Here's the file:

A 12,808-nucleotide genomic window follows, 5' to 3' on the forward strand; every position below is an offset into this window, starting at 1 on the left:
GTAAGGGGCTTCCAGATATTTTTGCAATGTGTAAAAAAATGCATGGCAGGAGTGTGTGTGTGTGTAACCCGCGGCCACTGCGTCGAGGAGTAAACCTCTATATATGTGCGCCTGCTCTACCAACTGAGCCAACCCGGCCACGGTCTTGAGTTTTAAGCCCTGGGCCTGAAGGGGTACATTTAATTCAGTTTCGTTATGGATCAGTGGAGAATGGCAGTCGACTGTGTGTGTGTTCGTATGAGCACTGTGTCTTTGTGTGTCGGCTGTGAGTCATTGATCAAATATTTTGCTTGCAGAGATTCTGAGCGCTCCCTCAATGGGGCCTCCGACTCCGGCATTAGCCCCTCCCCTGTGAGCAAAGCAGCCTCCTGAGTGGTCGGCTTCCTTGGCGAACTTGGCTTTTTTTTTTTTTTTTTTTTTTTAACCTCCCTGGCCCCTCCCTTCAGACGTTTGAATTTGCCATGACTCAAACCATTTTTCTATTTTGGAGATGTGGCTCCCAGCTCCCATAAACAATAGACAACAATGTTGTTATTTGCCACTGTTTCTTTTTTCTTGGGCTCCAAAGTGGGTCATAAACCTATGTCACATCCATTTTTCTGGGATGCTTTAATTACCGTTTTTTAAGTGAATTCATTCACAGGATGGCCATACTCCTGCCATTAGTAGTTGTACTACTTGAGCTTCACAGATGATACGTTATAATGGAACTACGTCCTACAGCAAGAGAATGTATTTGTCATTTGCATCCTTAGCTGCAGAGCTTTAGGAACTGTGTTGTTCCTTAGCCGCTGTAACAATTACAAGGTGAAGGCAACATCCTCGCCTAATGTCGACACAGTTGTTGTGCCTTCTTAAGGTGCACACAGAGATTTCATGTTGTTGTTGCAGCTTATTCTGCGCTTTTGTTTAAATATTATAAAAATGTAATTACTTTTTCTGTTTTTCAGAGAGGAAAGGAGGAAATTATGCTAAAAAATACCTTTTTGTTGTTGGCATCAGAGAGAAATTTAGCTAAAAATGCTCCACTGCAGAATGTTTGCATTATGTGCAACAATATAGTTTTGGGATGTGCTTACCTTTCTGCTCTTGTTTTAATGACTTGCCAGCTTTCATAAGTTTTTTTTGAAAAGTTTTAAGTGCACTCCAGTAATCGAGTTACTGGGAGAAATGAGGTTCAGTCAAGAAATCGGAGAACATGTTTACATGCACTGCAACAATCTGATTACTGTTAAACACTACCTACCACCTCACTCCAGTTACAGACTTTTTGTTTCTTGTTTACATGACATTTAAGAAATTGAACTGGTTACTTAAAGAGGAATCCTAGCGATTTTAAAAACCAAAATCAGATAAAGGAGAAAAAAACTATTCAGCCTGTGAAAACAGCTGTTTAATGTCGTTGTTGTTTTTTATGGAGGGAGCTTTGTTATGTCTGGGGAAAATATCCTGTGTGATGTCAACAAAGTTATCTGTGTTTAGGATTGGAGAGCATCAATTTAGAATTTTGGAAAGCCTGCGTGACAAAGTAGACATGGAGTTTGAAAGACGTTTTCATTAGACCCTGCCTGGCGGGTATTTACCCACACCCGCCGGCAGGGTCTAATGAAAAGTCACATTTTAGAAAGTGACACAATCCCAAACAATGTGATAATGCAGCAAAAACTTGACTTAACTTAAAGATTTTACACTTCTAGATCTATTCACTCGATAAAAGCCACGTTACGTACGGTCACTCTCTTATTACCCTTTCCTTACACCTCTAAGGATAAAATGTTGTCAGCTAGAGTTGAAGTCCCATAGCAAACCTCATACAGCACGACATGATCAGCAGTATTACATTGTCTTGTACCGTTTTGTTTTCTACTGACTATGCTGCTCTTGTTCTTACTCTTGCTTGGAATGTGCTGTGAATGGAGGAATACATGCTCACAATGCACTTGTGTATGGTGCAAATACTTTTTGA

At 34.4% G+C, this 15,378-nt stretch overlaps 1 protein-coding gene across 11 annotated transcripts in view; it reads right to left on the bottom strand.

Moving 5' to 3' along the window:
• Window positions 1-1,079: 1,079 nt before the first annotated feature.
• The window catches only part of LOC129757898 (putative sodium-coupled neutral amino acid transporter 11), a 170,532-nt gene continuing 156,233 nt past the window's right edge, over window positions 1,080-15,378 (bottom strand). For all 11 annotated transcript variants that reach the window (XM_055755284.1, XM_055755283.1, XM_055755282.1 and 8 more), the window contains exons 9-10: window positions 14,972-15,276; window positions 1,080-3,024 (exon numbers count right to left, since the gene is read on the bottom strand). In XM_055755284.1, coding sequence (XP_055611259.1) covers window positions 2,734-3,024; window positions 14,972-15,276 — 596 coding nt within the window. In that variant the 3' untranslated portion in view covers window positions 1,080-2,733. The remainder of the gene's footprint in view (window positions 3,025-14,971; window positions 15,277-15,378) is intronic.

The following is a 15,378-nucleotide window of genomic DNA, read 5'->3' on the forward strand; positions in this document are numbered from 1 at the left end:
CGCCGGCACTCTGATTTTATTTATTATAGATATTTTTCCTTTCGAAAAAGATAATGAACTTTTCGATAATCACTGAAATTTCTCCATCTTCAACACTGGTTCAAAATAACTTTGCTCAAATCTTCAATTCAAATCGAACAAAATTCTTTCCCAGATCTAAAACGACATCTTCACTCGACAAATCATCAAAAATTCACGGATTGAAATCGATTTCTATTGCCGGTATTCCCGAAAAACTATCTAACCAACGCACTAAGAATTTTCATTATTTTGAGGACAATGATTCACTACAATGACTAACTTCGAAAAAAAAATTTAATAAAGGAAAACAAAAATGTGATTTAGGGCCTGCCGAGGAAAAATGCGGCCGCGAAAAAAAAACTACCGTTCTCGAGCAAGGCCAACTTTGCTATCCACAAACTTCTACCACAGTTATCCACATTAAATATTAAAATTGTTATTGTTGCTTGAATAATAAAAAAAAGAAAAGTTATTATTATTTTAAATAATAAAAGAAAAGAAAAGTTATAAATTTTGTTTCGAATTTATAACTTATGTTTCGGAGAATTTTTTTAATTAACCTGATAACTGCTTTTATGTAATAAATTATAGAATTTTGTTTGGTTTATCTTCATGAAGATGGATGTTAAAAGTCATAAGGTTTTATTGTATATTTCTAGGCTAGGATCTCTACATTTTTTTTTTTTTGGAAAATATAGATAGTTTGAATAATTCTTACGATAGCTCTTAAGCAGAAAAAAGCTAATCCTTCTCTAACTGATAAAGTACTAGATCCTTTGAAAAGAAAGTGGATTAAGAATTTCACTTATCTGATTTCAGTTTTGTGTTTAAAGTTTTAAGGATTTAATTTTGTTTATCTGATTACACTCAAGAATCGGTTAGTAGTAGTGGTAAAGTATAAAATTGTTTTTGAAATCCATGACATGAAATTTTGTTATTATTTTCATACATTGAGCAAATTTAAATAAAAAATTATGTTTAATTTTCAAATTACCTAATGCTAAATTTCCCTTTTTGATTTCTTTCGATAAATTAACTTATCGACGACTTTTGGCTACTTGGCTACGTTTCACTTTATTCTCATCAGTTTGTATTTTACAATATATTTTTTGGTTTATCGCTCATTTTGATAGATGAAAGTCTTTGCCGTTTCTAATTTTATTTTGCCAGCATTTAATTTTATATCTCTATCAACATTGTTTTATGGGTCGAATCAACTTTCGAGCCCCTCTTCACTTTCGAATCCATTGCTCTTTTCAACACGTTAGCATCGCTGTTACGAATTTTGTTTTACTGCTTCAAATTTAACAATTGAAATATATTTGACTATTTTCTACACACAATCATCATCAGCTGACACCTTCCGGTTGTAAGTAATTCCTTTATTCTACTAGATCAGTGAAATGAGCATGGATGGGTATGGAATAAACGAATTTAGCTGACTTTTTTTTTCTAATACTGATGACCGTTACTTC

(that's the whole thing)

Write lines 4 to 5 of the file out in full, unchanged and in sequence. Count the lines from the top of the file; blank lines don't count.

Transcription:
Moving 5' to 3' along the window:
• Window positions 1-1,079: 1,079 nt before the first annotated feature.